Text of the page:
overspeculation

overspeculation

(ˌəʊvəˌspɛkjʊˈleɪʃən)
n
the act or instance of speculating too much
Collins English Dictionary – Complete and Unabridged, 12th Edition 2014 © HarperCollins Publishers 1991, 1994, 1998, 2000, 2003, 2006, 2007, 2009, 2011, 2014
References in periodicals archive ?
Compared with western markets, the Chinese stock market has its own characteristics, including the following: (i) being dominated by individual investors, (ii) being highly volatile, (iii) nontradability of more than two-thirds of the shares, (iv) short sale constraints, (v) response to exogenous information such as government policies, a firm's accounting information, and stock exchange announcements, (vi) stronger imprints of herding, (vii) overspeculation, (viii) overvaluation of markets, (ix) widely taken short-term positions, (x) insider trading, and (xi) a distempered regulation system [33, 36].
Meanwhile, economies collapsing from overspeculation, millions of refugees fleeing war in Syria and a threat of another world war beggar disbelief in how much worse things could be.
The sometimes-heard charge of "overspeculation" is incorrectly framed: The issue is not one of amount but, rather, whether it is done well or poorly.
A decade of harsh and controversial post-war federal "Reconstruction" policies birthed financial overspeculation in the railroad industry, carpetbaggers, scalawags, robber barons, the Black Friday Stock Market Crash, the most corrupt presidential administration in U.S.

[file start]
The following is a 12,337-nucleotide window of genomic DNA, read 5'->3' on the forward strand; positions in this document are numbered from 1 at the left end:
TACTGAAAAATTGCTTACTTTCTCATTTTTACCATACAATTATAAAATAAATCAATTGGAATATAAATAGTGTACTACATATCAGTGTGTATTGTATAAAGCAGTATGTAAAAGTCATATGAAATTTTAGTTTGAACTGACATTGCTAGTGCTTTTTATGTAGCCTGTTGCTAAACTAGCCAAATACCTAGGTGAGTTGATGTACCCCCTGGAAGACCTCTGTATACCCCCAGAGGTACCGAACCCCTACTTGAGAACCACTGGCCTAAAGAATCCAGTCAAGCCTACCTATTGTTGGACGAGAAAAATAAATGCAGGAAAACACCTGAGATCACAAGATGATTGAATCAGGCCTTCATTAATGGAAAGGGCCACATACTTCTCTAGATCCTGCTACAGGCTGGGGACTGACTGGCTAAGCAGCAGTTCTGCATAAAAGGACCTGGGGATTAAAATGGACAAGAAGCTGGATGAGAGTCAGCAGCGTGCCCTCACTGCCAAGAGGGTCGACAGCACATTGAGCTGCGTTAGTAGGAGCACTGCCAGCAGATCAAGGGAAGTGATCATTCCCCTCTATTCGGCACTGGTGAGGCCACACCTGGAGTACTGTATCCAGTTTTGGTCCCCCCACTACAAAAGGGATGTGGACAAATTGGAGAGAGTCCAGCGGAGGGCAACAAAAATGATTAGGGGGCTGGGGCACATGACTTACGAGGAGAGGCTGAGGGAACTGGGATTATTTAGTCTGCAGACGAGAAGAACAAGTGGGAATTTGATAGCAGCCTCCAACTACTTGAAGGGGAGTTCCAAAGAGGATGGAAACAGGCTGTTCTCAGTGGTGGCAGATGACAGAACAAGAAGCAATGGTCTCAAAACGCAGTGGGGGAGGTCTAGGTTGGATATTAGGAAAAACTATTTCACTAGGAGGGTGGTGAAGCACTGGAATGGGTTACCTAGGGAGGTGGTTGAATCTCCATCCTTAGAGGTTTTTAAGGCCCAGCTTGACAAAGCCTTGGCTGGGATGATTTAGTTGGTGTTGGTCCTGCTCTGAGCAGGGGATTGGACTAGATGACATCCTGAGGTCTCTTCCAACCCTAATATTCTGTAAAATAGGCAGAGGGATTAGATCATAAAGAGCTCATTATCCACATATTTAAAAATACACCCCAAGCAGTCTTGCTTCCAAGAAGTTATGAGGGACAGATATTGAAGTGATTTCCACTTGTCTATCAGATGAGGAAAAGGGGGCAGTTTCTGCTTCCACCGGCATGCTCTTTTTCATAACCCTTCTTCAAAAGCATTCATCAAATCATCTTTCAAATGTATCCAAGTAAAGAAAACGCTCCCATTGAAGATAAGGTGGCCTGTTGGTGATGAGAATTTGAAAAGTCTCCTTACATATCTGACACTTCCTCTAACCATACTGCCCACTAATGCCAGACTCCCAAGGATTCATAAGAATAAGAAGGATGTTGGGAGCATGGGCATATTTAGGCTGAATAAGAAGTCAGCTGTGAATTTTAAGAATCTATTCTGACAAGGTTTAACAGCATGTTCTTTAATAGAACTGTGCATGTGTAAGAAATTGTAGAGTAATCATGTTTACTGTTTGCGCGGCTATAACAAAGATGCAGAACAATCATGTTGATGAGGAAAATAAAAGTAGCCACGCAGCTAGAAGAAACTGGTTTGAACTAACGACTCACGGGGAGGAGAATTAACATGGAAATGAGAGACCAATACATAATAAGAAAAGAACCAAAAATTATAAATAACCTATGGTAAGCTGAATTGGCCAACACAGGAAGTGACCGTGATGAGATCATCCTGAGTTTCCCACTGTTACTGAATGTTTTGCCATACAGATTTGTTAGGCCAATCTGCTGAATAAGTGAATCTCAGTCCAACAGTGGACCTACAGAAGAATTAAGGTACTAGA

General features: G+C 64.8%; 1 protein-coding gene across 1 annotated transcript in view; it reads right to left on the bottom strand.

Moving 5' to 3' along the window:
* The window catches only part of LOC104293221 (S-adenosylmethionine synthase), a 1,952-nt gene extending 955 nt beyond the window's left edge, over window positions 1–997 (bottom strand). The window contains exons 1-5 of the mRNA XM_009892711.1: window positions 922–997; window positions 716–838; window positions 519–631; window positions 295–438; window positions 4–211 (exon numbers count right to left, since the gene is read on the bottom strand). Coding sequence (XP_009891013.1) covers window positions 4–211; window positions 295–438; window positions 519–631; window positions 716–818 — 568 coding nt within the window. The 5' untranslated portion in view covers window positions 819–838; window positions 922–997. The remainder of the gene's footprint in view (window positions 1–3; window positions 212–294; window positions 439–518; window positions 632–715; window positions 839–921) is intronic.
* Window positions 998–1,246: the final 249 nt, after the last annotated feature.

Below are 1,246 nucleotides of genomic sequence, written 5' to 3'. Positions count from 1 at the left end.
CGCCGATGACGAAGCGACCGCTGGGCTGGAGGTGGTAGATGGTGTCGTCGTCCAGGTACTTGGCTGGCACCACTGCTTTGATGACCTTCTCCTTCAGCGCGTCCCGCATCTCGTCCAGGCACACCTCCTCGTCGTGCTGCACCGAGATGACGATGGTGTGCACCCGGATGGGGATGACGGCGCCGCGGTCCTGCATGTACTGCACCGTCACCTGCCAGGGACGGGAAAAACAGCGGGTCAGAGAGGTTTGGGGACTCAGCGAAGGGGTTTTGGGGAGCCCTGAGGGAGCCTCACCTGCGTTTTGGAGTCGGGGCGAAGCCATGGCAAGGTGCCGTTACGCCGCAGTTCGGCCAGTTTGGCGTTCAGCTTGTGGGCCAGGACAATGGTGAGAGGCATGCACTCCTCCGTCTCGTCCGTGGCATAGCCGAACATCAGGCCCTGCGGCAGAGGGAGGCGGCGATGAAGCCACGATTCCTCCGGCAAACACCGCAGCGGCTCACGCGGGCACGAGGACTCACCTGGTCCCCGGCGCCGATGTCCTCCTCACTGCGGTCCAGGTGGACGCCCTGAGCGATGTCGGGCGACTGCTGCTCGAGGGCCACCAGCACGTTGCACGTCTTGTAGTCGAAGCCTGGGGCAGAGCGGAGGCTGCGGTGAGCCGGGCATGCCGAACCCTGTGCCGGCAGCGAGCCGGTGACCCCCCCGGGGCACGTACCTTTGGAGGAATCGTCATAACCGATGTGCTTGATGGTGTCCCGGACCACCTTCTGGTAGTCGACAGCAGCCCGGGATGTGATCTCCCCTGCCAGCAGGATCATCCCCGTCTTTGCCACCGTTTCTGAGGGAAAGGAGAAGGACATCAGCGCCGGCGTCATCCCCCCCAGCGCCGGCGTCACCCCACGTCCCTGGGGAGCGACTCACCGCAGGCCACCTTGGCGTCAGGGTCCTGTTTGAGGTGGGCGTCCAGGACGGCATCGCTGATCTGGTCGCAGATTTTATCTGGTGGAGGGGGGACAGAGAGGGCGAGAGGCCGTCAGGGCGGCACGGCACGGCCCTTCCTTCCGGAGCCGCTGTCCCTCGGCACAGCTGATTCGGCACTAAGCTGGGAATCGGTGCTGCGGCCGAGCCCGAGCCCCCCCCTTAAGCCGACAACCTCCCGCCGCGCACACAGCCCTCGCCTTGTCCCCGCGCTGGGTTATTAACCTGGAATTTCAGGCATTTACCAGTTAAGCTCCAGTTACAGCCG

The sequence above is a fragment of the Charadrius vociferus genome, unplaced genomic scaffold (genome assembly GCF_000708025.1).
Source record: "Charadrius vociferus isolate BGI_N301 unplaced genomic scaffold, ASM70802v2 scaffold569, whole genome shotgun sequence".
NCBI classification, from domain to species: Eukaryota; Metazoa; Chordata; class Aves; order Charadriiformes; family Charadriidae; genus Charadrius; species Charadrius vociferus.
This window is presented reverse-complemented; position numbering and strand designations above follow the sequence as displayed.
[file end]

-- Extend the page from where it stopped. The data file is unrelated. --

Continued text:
In the U.S., the effect is felt through the rising cost of gas, but in developing nations, a higher price on wholesale rice or wheat means people go hungry--and this is when overspeculation becomes a human rights issue.
Even a marginal increase in the cost of trading could dampen markets' volatility, discourage overspeculation and shift capital into investments in real businesses that create real jobs on Main Street.
It would not, in my opinion, be overspeculation to read this curious comment as a reference to the weakness of the crown of Aragon in relation to that of Castile, as well as to the unpopularity that plagued Ferdinand in the last years of his reign.
In 1857, 1873, and 1893, overspeculation that began in one city (for example, New York in 1857 and Vienna in 1873) triggered financial panics that swept through Europe, Africa, Asia and the Americas.(35) Capitalists began to find themselves situated within economic forces too numerous, too mobile, and active across too great a distance to predict or control.
Due to several associated problems (overspeculation, heavy losses for some companies and government bureaus, misuse of government funds), the government closed down T-bond futures trades in May 1995.(6)
The actual causes lay deeper: overspeculation in land and securities, issuance of too much paper money, and increasing inflation.
His story, and story it is, emphasizes the troubles of the Weimar government, which had stimulated consumption at the expense of investment and fostered an air of overspeculation. The crash itself was inevitable and made worse by recurring international crises and bank failures.
As a result of "overspeculation" in the mid-1870s and the severe reaction that followed the 1876 boom, various constraints were introduced in the ensuing years--principally more cautious advances from credit institutions and a more widespread adoption of building regulations.